Who Wants to Be a Millionaire: 2012 Edition is a video game based off of the U.S. version of the internationally popular quiz show, Who Wants to Be a Millionaire?.
The gameplay is based off of the shuffle format which the show was using at the time. The game has an option for either one player or two players to play at a time. The game is divided into two rounds.
In Round 1, there are 10 questions with values of $100; $500; $1,000; $2,000; $3,000; $5,000; $7,000; $8,000; $9,000 and $10,000. The questions and values are all randomized and the values are hidden until the player answers the respective question correctly, in which it will be added to the player's bank. Players are also given two Jump the Question lifelines, which allow them to skip a question entirely and move on to the next one. However, the value hidden behind it will also be discarded. At the end of Round 1, players can have between $45,600 and $26,600.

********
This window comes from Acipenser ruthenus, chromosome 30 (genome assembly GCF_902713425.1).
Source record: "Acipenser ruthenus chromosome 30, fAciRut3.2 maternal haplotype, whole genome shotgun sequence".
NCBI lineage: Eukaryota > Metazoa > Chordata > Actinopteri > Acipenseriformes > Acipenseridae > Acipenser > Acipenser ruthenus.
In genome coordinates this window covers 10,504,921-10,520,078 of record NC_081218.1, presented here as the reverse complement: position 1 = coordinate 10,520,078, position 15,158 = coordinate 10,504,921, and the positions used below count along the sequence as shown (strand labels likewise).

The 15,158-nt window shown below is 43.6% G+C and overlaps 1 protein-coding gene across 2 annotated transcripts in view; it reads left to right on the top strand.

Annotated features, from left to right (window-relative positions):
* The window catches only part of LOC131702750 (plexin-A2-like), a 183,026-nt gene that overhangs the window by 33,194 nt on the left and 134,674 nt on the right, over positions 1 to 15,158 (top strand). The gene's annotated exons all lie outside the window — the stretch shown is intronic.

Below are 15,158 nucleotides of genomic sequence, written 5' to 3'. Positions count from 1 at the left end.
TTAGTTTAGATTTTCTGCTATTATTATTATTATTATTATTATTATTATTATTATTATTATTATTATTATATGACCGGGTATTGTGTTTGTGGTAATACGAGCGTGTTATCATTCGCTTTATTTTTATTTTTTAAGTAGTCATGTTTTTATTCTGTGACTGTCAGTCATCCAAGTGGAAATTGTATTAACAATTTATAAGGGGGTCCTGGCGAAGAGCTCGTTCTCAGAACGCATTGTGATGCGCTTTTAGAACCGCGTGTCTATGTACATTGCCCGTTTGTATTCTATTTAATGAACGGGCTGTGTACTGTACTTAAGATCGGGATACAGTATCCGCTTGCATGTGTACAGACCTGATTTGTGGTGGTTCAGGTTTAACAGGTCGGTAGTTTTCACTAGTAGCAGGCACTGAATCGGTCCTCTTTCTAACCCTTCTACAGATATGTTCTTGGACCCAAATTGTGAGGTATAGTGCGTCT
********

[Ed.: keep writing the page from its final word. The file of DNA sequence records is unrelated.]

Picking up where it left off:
Players who finish Round 1 will move on to Round 2, which has 4 questions with values of $100,000; $250,000; $500,000 and $1,000,000. The questions and values do not get randomized, and for the $100,000 question, $100,000 gets added to the player's bank for a correct answer, but for the other 3 questions, that $100,000 gets augmented to each question's value. An incorrect answer will drop them down to $25,000. They are also given an Ask the Audience lifeline, in which they can poll the studio audience on what they think the answer is and the results will show up on a graph. The two Jumps, however, are taken away.
If a player manages to answer the last question correctly, they can have anything from $1,045,600 to $1,026,600.
- The show as portrayed in the game is different from the TV version in the following ways:
- The lifelines are the same, but on the TV version, all three are given to the contestant at the start and, if not used in Round 1, get carried over to Round 2.
- The TV version has values of $15,000 and $25,000 in Round 1 instead of $8,000 and $9,000.
- For the $100,000 question on the TV version, the contestant's bank would be augmented to $100,000 for a correct answer, not have $100,000 added to the total.